Society Co-operative Parties usually have a number of branches covering one or more local authority area, which are the main way that individual members interact with the Party to debate policy, select candidates for elections and liaise with Constituency Labour Parties. The Society Co-operative Party is overseen by a party council made up of delegates from branches and the supporting co-operative society.

Scotland, Wales and Northern Ireland each have a single national Society Co-operative Party. In England a local party will cover one or more county, or in some cases a full region.[21]

Labour and Co-operative Party

See also: Labour and Co-operative

The Co-operative Party and Labour Party have had an electoral alliance known as the 'National Agreement' since 1927, meaning they do not stand against each other in elections.[6] Instead both parties agree joint candidates to stand as Labour and Co-operative Party.

Labour and Co-operative candidates can stand at elections at all levels in England, Scotland and Wales. Although both parties organise in Northern Ireland, they do not stand candidates for election.

As a sister party, the Co-operative Party has a unique relationship with the Labour Party meaning it does not affiliate at a UK level. Instead local Society Co-operative Parties affiliate to Constituency Labour Parties, which facilitates local co-operation and the selection of joint candidates.[6]

Most candidates use the Labour and Co-operative Party description on their ballot paper, however some stand under another version, particularly for local government elections and elections in Scotland, Wales and London that use a list system. In this case only one description will be used to avoid voters thinking Labour and Co-operative candidates are standing against Labour candidates; however joint candidates are still recognised as part of the Labour and Co-operative Group if they are elected.[22]

Although only the Labour Party emblem is used on the ballot paper, candidates and representatives can use a joint logo on their printed materials and websites.


The Co-operative Party does not have a single leader, with the responsibilities shared between Jim McMahon as Chair of the National Executive Committee, Preet Kaur Gill as Chair of the Co-operative Party Parliamentary Group, and Joe Fortune as General Secretary, who oversees the day-to-day operations of the Party.

Chairs of the Co-operative Party

General Secretaries of the Co-operative Party

Electoral representation

The modern party is the political arm of the wider British co-operative movement and membership of another co-operative enterprise is a requirement for candidates. Co-operative members who wish to stand for election must also be members of the Labour Party, and stand as Labour and Co-operative Party candidates.[6]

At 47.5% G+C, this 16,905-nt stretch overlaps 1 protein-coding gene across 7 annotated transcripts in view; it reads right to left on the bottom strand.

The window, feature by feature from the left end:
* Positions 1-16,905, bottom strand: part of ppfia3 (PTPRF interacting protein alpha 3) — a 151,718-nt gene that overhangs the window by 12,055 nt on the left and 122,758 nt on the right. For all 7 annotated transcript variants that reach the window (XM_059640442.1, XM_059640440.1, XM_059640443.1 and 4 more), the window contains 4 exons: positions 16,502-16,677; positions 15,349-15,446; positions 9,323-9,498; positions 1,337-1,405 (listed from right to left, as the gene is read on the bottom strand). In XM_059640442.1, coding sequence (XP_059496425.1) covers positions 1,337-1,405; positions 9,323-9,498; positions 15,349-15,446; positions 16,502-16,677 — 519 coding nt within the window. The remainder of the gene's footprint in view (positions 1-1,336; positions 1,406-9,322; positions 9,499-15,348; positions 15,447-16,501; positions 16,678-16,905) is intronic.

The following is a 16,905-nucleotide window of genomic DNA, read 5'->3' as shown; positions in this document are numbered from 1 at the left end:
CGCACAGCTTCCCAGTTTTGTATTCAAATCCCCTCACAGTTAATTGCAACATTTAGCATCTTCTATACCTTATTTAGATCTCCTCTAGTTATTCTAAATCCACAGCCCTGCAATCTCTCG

Electoral performance

Parliament of the United Kingdom
Election Seats ± Government
1 / 707
Increase 1 Coalition LiberalConservative
4 / 615
Increase 3 Conservative
6 / 625
Increase 2 Labour minority
5 / 615
Decrease 1 Conservative
9 / 615
Increase 4 Labour minority
1 / 615
Decrease 8 National LabourConservativeLiberal
9 / 615
Increase 8 ConservativeNational LabourLiberal National
23 / 640
Increase 14 Labour
18 / 625
Decrease 5 Labour
16 / 625
Decrease 2 Conservative
19 / 630
Increase 3 Conservative
16 / 630
Decrease 3 Conservative
19 / 630
Increase 3 Labour
18 / 630
Decrease 1 Labour
15 / 630
Decrease 3 Conservative
14 / 635
Decrease 1 Labour minority
14 / 635
Steady Labour
17 / 635
Increase 3 Conservative
7 / 650
Decrease 10 Conservative
9 / 650
Increase 2 Conservative
14 / 651
Increase 5 Conservative
28 / 659
Increase 14 Labour
30 / 659
Increase 2 Labour
29 / 646
Decrease 1 Labour
28 / 650
Decrease 1 ConservativeLib Dem
24 / 650
Decrease 4 Conservative
38 / 650
Increase 14 Conservative minority
with DUP confidence and supply
26 / 650
Decrease 12 Conservative

House of Commons

There are 26 Labour and Co-operative MPs in the House of Commons.

MP Constituency
Jonathan Ashworth Leicester South
Stella Creasy Walthamstow
Geraint Davies Swansea West
Anneliese Dodds Oxford East
Stephen Doughty Cardiff South and Penarth
Florence Eshalomi Vauxhall
Chris Evans Islwyn
Preet Gill Birmingham, Edgbaston
Mark Hendrick Preston
Meg Hillier Hackney South and Shoreditch
Simon Lightwood Wakefield
Seema Malhotra Feltham and Heston
Rachael Maskell York Central
Jim McMahon Oldham West and Royton
James Murray Ealing North
Alex Norris Nottingham North
Kate Osamor Edmonton
Luke Pollard Plymouth, Sutton and Devonport
Lucy Powell Manchester Central
Steve Reed Croydon North
Christina Rees Neath
Jonathan Reynolds Stalybridge and Hyde
Lloyd Russell-Moyle Brighton, Kemptown
Barry Sheerman Huddersfield
Alex Sobel Leeds North West
Gareth Thomas Harrow West

House of Lords

There are sixteen Labour and Co-operative peers in the House of Lords:[24]

Lord McFall of Alcluith currently sits as a non-affiliated peer following his election as Lord Speaker in May 2021.


There are sixteen Labour and Co-operative Members of the Senedd:[25]

MS Constituency or Region
Mick Antoniw Pontypridd
Dawn Bowden Merthyr Tydfil and Rhymney
Alun Davies Blaenau Gwent
Rebecca Evans Gower
Vaughan Gething Cardiff South and Penarth
John Griffiths Newport East
Mike Hedges Swansea East
Vikki Howells Cynon Valley
Huw Irranca-Davies Ogmore